However, the present study had several limitations although the results were encouraging. First, the sample selection was biased in this retrospective study, and a prospective study is required to confirm and validate the prediction nomogram. Second, the texture analysis in this study was based on enhanced CT, which can increase the risk of adverse reactions of contrast media, such as acute hypersensitivity reactions . Whether the use of plain CT or the combination of plain and enhanced CT will increase the predictive efficiency needs further study. Third, the tumor, node, metastasis (TNM) , or Masaoka  staging systems for TETs were not used in this study. Further study will be needed to reveal the relationship between texture features and TNM or Masaoka staging systems. Finally, this study only included TETs. Additional studies that include other tumors or tumor-like lesions in the anterior mediastinum for better characterization will be performed.
A prediction nomogram incorporating both the CT morphological features and texture parameters was constructed and validated in our study, which was conveniently used to facilitate the preoperative individualized prediction of the simplified histologic subtypes in TET patients.
Availability of data and materials
The area under ROC curve
Decision curve analysis
Gray-Level Co-occurrence Matrix
Gray-Level Run Length Matrix
Gray-Level Zone Length Matrix
Intra- and interclass correlation coefficients
Least absolute shrinkage and selection operator
Neighboring Gray-Level Dependence Matrix
Picture archiving and communication system
Receiver operating characteristic.
Region of interest.
Thymic epithelial tumor.
Tumor, node, metastasis.
World Health Organization.
Marom EM. Advances in Thymoma imaging. J Thorac Imaging. 2013;28:69–83.
Kondo K, Yoshizawa K, Tsuyuguchi M, et al. WHO histologic classification is a prognostic indicator in thymoma. Ann Thorac Surg. 2004;77:1183–8.
Hosaka Y, Tsuchida M, Toyabe S, Umezu H, Eimoto T, Hayashi JI. Masaoka stage and histologic grade predict prognosis in patients with Thymic carcinoma. Ann Thorac Surg. 2010;89:912–7.
Travis WD, Brambilla E, Burke AP, Marx A, Nicholson AG. WHO classification of Tumours of the lung, pleura, Thymus and heart. Fourth ed. Lyon: International Agency for Research on Cancer; 2015.
Okumura M, Ohta M, Tateyama H, et al. The World Health Organization histologic classification system reflects the oncologic behavior of thymoma: a clinical study of 273 patients. Cancer. 2002;94:624–32.
Inoue A, Tomiyama N, Tatsumi M, et al. (18) F-FDG PET for the evaluation of thymic epithelial tumors: correlation with the World Health Organization classification in addition to dual-time-point imaging. Eur J Nucl Med Mol Imaging. 2009;36:1219–25.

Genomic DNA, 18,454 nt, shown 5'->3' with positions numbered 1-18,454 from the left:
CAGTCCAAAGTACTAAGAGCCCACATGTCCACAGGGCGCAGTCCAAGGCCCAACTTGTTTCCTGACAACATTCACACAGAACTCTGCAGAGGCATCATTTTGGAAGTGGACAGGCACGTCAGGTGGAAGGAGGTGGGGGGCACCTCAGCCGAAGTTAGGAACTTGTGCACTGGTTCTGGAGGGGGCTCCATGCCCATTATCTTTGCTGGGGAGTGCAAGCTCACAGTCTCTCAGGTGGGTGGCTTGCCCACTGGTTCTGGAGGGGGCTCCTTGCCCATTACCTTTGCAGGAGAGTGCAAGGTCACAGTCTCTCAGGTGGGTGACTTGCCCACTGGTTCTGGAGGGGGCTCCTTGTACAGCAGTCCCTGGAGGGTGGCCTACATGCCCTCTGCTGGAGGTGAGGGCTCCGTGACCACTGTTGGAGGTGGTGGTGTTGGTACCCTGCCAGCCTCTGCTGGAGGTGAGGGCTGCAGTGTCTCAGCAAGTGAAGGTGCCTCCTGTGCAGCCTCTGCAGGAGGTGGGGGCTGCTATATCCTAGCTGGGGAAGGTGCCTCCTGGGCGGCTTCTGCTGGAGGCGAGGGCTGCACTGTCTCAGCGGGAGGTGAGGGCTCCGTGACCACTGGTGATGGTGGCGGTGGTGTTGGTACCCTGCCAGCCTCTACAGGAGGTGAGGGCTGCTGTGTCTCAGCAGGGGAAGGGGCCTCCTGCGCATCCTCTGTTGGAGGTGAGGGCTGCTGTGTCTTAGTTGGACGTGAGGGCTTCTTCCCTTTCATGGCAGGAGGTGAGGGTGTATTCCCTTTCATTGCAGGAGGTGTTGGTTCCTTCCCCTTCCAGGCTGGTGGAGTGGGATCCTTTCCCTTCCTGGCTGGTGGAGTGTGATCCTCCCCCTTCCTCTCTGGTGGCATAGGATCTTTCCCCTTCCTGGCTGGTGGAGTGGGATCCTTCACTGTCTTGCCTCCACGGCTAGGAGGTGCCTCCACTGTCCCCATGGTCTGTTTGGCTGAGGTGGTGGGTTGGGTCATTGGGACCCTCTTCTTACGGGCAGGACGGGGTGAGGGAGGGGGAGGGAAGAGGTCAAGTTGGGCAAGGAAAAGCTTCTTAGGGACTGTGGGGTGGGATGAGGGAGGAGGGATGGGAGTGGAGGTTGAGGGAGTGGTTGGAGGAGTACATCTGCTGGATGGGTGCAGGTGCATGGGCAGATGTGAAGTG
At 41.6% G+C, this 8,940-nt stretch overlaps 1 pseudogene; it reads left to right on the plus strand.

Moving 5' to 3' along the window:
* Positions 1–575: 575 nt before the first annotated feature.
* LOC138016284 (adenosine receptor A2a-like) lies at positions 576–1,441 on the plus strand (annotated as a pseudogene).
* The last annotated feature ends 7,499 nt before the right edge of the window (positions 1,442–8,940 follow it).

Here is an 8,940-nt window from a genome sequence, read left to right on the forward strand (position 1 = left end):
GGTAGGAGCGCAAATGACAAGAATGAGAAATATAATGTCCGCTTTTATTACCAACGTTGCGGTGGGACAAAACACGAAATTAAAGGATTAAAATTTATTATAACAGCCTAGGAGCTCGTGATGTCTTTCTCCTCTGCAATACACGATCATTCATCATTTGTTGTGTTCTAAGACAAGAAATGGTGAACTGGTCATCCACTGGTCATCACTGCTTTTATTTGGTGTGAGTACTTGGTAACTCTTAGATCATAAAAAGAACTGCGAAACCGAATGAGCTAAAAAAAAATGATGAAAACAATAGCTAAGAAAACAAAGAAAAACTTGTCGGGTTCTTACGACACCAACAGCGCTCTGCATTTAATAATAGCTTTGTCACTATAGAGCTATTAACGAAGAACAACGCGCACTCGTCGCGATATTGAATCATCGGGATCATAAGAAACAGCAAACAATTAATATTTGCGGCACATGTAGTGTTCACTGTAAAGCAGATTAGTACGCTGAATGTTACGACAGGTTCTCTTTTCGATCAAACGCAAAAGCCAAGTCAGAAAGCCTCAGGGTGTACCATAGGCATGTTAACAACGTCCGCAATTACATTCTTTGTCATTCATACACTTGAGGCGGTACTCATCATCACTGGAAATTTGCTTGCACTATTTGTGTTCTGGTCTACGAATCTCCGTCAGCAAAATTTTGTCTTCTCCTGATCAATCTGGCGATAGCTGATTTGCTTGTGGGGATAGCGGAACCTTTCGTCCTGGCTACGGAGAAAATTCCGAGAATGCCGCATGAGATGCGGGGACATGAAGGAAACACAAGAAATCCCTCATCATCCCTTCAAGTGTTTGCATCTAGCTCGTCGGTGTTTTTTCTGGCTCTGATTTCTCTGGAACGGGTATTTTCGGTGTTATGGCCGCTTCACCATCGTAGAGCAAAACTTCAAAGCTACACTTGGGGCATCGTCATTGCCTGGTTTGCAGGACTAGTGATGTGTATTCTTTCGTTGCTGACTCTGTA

Lattanzio R, La Sorda R, Facciolo F, et al. Thymic epithelial tumors express vascular endothelial growth factors and their receptors as potential targets of antiangiogenic therapy: a tissue micro array-based multicenter study. Lung Cancer. 2014;85:191–6.
Chen G, Marx A, Chen WH, et al. New WHO histologic classification predicts prognosis of thymic epithelial tumors: a clinicopathologic study of 200 thymoma cases from China. Cancer. 2002;95:420–9.
Jeong YJ, Lee KS, Kim J, Shim YM, Han JH, Kwon OJ. Does CT of thymic epithelial tumors enable us to differentiate histologic subtypes and predict prognosis? Am J Roentgenol. 2004;183:283–9.
Moon JW, Lee KS, Shin MH, et al. Thymic epithelial tumors: prognostic determinants among clinical, histopathologic, and computed tomography findings. Ann Thorac Surg. 2015;99:462–70.
Choe J, Lee SM, Lim S, et al. Doubling time of thymic epithelial tumours on CT: correlation with histological subtype. Eur Radiol. 2017;27:4030–6.
Han X, Gao W, Chen Y, et al. Relationship between computed tomography imaging features and clinical characteristics, Masaoka-Koga stages, and World Health Organization histological classifications of Thymoma. Front Oncol. 2019;9:1041.
Davnall F, Yip CS, Ljungqvist G, et al. Assessment of tumor heterogeneity: an emerging imaging tool for clinical practice? Insights Imaging. 2012;3:573–89.
Ganeshan B, Miles KA. Quantifying tumour heterogeneity with CT. Cancer Imaging. 2013;13:140–9.
Lubner MG, Smith AD, Sandrasegaran K, Sahani DV, Pickhardt PJ. CT texture analysis: definitions, applications, biologic correlates, and challenges. Radiographics. 2017;37:1483–503.
Fujita A, Buch K, Li B, Kawashima Y, Qureshi MM, Sakai O. Difference between HPV-positive and HPV-negative non-Oropharyngeal head and neck Cancer: texture analysis features on CT. J Comput Assist Tomogr. 2016;40:43–7.
Liu LH, Liu YH, Xu L, et al. Application of texture analysis based on apparent diffusion coefficient maps in discriminating different stages of rectal cancer. J Magn Reson Imaging. 2017;45:1798–808.
Yasaka K, Akai H, Nojima M, et al. Quantitative computed tomography texture analysis for estimating histological subtypes of thymic epithelial tumors. Eur J Radiol. 2017;92:84–92.